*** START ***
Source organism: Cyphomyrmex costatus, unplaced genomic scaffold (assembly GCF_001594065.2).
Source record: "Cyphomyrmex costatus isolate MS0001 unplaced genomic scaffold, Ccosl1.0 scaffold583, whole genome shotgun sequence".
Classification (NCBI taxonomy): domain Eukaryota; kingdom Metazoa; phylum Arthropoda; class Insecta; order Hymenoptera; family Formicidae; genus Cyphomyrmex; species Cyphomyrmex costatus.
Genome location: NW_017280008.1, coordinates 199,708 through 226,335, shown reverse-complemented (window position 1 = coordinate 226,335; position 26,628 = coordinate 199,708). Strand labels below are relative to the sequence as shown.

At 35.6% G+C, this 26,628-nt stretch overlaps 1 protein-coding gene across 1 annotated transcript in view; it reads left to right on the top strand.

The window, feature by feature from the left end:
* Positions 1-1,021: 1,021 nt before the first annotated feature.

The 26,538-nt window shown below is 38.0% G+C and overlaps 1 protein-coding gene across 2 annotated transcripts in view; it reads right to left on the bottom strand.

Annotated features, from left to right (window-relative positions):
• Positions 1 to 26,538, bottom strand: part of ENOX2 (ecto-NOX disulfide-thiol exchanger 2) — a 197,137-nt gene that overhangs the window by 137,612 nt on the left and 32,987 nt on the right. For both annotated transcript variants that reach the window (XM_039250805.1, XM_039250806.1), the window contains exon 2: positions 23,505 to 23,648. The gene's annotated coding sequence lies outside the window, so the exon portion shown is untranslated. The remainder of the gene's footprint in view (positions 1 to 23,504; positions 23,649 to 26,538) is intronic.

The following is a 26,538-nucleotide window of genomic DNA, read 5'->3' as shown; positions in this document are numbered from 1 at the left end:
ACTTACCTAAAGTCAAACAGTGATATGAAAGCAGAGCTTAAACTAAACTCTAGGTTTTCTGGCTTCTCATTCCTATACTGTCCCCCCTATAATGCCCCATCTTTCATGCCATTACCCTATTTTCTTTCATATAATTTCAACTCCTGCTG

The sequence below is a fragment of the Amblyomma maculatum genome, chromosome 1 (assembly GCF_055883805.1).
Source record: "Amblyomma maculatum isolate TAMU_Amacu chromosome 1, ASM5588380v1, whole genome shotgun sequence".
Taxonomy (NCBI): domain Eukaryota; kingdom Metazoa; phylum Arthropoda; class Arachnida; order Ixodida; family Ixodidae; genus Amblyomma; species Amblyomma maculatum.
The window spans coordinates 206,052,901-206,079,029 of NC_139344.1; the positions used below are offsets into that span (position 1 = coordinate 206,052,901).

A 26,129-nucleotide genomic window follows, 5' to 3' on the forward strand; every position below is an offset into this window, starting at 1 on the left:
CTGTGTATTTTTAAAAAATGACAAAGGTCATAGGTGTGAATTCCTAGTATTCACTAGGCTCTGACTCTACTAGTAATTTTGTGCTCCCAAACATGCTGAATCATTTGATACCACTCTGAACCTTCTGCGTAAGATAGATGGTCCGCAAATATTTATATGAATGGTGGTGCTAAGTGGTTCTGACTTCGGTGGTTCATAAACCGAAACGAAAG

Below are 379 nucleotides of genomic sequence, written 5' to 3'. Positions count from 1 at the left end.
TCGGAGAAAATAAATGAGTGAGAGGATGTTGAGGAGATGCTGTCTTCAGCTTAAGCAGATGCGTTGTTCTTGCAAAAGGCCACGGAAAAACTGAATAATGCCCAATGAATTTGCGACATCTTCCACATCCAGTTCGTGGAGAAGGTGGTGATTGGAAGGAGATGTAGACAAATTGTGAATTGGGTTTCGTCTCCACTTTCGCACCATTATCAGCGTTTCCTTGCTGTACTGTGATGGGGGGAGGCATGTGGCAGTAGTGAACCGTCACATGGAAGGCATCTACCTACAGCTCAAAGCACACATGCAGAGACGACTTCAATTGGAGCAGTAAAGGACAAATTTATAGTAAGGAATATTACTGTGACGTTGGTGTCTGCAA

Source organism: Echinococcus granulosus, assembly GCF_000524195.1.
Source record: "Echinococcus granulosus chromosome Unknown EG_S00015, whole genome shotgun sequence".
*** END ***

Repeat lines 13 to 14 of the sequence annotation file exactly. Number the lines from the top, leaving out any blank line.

The sequence below is a fragment of the Amblyomma maculatum genome, chromosome 1 (assembly GCF_055883805.1).
Source record: "Amblyomma maculatum isolate TAMU_Amacu chromosome 1, ASM5588380v1, whole genome shotgun sequence".